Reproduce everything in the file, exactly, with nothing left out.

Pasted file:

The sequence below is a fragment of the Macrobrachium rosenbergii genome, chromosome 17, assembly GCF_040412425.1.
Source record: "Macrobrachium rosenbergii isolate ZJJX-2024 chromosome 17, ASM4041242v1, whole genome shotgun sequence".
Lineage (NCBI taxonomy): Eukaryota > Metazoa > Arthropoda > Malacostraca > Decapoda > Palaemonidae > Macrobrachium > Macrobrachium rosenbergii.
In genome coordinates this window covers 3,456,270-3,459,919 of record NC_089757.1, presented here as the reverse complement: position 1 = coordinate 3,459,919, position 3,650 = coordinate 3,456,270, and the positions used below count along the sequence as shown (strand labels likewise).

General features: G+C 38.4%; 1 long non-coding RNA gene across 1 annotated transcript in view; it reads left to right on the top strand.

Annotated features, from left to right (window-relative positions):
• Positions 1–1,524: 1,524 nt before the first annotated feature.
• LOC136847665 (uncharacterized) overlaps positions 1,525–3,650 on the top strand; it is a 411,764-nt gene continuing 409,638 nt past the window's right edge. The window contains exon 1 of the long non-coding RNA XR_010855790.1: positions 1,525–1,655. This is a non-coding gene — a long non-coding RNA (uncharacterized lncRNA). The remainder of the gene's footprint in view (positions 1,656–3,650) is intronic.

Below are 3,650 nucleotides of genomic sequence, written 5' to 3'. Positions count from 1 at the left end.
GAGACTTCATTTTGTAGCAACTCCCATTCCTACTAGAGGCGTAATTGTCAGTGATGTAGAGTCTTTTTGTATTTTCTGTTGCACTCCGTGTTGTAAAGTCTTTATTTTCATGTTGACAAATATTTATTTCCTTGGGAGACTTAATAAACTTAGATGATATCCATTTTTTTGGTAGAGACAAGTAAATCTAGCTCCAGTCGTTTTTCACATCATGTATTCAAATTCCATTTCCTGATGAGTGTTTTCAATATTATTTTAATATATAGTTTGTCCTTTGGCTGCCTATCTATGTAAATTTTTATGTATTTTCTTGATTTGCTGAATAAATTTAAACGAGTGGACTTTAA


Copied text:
The sequence below is a fragment of the Macrobrachium rosenbergii genome, chromosome 17, assembly GCF_040412425.1.
Source record: "Macrobrachium rosenbergii isolate ZJJX-2024 chromosome 17, ASM4041242v1, whole genome shotgun sequence".
Lineage (NCBI taxonomy): Eukaryota > Metazoa > Arthropoda > Malacostraca > Decapoda > Palaemonidae > Macrobrachium > Macrobrachium rosenbergii.
In genome coordinates this window covers 3,456,270-3,459,919 of record NC_089757.1, presented here as the reverse complement: position 1 = coordinate 3,459,919, position 3,650 = coordinate 3,456,270, and the positions used below count along the sequence as shown (strand labels likewise).

General features: G+C 38.4%; 1 long non-coding RNA gene across 1 annotated transcript in view; it reads left to right on the top strand.

Annotated features, from left to right (window-relative positions):
• Positions 1–1,524: 1,524 nt before the first annotated feature.
• LOC136847665 (uncharacterized) overlaps positions 1,525–3,650 on the top strand; it is a 411,764-nt gene continuing 409,638 nt past the window's right edge. The window contains exon 1 of the long non-coding RNA XR_010855790.1: positions 1,525–1,655. This is a non-coding gene — a long non-coding RNA (uncharacterized lncRNA). The remainder of the gene's footprint in view (positions 1,656–3,650) is intronic.

Below are 3,650 nucleotides of genomic sequence, written 5' to 3'. Positions count from 1 at the left end.
GAGACTTCATTTTGTAGCAACTCCCATTCCTACTAGAGGCGTAATTGTCAGTGATGTAGAGTCTTTTTGTATTTTCTGTTGCACTCCGTGTTGTAAAGTCTTTATTTTCATGTTGACAAATATTTATTTCCTTGGGAGACTTAATAAACTTAGATGATATCCATTTTTTTGGTAGAGACAAGTAAATCTAGCTCCAGTCGTTTTTCACATCATGTATTCAAATTCCATTTCCTGATGAGTGTTTTCAATATTATTTTAATATATAGTTTGTCCTTTGGCTGCCTATCTATGTAAATTTTTATGTATTTTCTTGATTTGCTGAATAAATTTAAACGAGTGGACTTTAA